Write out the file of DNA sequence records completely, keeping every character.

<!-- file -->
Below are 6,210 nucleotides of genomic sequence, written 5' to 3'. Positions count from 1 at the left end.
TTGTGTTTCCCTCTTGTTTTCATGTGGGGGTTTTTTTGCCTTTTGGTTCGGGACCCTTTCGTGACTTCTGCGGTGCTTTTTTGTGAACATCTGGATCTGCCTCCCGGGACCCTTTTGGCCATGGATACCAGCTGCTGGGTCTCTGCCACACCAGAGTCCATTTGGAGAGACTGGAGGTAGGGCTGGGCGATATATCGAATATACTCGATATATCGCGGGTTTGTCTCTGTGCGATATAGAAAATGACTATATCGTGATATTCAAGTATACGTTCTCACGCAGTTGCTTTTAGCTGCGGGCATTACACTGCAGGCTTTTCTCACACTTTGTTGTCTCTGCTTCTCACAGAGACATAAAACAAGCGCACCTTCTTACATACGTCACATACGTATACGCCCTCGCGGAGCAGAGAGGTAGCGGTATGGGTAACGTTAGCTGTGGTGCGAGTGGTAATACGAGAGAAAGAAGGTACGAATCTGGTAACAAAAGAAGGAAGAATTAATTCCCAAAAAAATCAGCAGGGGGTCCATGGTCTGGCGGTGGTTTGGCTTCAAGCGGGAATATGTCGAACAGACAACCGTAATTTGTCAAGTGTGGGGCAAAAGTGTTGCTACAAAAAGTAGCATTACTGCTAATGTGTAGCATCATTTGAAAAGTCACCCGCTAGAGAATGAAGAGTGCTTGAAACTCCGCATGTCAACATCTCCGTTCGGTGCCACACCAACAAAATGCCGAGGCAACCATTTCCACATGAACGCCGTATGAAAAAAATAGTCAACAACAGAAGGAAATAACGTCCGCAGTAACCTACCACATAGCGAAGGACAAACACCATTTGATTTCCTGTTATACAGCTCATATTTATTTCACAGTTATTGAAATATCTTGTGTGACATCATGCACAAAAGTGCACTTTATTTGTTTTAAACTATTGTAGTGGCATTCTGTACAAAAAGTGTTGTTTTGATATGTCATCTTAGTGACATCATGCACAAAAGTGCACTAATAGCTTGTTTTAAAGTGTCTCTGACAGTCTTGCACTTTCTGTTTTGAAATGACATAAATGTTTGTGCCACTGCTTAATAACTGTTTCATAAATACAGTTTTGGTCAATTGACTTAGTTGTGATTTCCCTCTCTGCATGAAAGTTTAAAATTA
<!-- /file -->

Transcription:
Below are 6,210 nucleotides of genomic sequence, written 5' to 3'. Positions count from 1 at the left end.
TTGTGTTTCCCTCTTGTTTTCATGTGGGGGTTTTTTTGCCTTTTGGTTCGGGACCCTTTCGTGACTTCTGCGGTGCTTTTTTGTGAACATCTGGATCTGCCTCCCGGGACCCTTTTGGCCATGGATACCAGCTGCTGGGTCTCTGCCACACCAGAGTCCATTTGGAGAGACTGGAGGTAGGGCTGGGCGATATATCGAATATACTCGATATATCGCGGGTTTGTCTCTGTGCGATATAGAAAATGACTATATCGTGATATTCAAGTATACGTTCTCACGCAGTTGCTTTTAGCTGCGGGCATTACACTGCAGGCTTTTCTCACACTTTGTTGTCTCTGCTTCTCACAGAGACATAAAACAAGCGCACCTTCTTACATACGTCACATACGTATACGCCCTCGCGGAGCAGAGAGGTAGCGGTATGGGTAACGTTAGCTGTGGTGCGAGTGGTAATACGAGAGAAAGAAGGTACGAATCTGGTAACAAAAGAAGGAAGAATTAATTCCCAAAAAAATCAGCAGGGGGTCCATGGTCTGGCGGTGGTTTGGCTTCAAGCGGGAATATGTCGAACAGACAACCGTAATTTGTCAAGTGTGGGGCAAAAGTGTTGCTACAAAAAGTAGCATTACTGCTAATGTGTAGCATCATTTGAAAAGTCACCCGCTAGAGAATGAAGAGTGCTTGAAACTCCGCATGTCAACATCTCCGTTCGGTGCCACACCAACAAAATGCCGAGGCAACCATTTCCACATGAACGCCGTATGAAAAAAATAGTCAACAACAGAAGGAAATAACGTCCGCAGTAACCTACCACATAGCGAAGGACAAACACCATTTGATTTCCTGTTATACAGCTCATATTTATTTCACAGTTATTGAAATATCTTGTGTGACATCATGCACAAAAGTGCACTTTATTTGTTTTAAACTATTGTAGTGGCATTCTGTACAAAAAGTGTTGTTTTGATATGTCATCTTAGTGACATCATGCACAAAAGTGCACTAATAGCTTGTTTTAAAGTGTCTCTGACAGTCTTGCACTTTCTGTTTTGAAATGACATAAATGTTTGTGCCACTGCTTAATAACTGTTTCATAAATACAGTTTTGGTCAATTGACTTAGTTGTGATTTCCCTCTCTGCATGAAAGTTTAAAATTA